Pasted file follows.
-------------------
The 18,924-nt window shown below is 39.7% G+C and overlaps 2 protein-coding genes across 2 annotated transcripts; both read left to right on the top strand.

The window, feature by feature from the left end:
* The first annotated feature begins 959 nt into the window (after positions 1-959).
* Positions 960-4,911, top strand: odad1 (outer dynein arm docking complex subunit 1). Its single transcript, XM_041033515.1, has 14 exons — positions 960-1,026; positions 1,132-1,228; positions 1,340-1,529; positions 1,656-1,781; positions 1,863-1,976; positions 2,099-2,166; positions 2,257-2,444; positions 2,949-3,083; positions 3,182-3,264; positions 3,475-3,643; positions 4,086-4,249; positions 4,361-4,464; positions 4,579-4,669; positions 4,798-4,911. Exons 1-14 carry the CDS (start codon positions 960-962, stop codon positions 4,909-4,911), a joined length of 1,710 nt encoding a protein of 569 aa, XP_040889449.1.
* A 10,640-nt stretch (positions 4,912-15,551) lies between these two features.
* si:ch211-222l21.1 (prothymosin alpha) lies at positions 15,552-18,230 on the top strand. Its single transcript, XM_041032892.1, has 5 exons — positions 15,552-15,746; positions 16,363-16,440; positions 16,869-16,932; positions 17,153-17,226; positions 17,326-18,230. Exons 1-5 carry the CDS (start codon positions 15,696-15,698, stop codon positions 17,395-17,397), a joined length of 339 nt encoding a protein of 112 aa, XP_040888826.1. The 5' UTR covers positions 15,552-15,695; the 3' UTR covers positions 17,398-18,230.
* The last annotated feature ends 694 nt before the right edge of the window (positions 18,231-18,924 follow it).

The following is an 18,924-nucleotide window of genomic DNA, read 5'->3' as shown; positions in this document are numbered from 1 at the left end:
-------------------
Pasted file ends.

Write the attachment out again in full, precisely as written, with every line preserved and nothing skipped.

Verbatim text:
The 18,924-nt window shown below is 39.7% G+C and overlaps 2 protein-coding genes across 2 annotated transcripts; both read left to right on the top strand.

The window, feature by feature from the left end:
* The first annotated feature begins 959 nt into the window (after positions 1-959).
* Positions 960-4,911, top strand: odad1 (outer dynein arm docking complex subunit 1). Its single transcript, XM_041033515.1, has 14 exons — positions 960-1,026; positions 1,132-1,228; positions 1,340-1,529; positions 1,656-1,781; positions 1,863-1,976; positions 2,099-2,166; positions 2,257-2,444; positions 2,949-3,083; positions 3,182-3,264; positions 3,475-3,643; positions 4,086-4,249; positions 4,361-4,464; positions 4,579-4,669; positions 4,798-4,911. Exons 1-14 carry the CDS (start codon positions 960-962, stop codon positions 4,909-4,911), a joined length of 1,710 nt encoding a protein of 569 aa, XP_040889449.1.
* A 10,640-nt stretch (positions 4,912-15,551) lies between these two features.
* si:ch211-222l21.1 (prothymosin alpha) lies at positions 15,552-18,230 on the top strand. Its single transcript, XM_041032892.1, has 5 exons — positions 15,552-15,746; positions 16,363-16,440; positions 16,869-16,932; positions 17,153-17,226; positions 17,326-18,230. Exons 1-5 carry the CDS (start codon positions 15,696-15,698, stop codon positions 17,395-17,397), a joined length of 339 nt encoding a protein of 112 aa, XP_040888826.1. The 5' UTR covers positions 15,552-15,695; the 3' UTR covers positions 17,398-18,230.
* The last annotated feature ends 694 nt before the right edge of the window (positions 18,231-18,924 follow it).

The following is an 18,924-nucleotide window of genomic DNA, read 5'->3' as shown; positions in this document are numbered from 1 at the left end: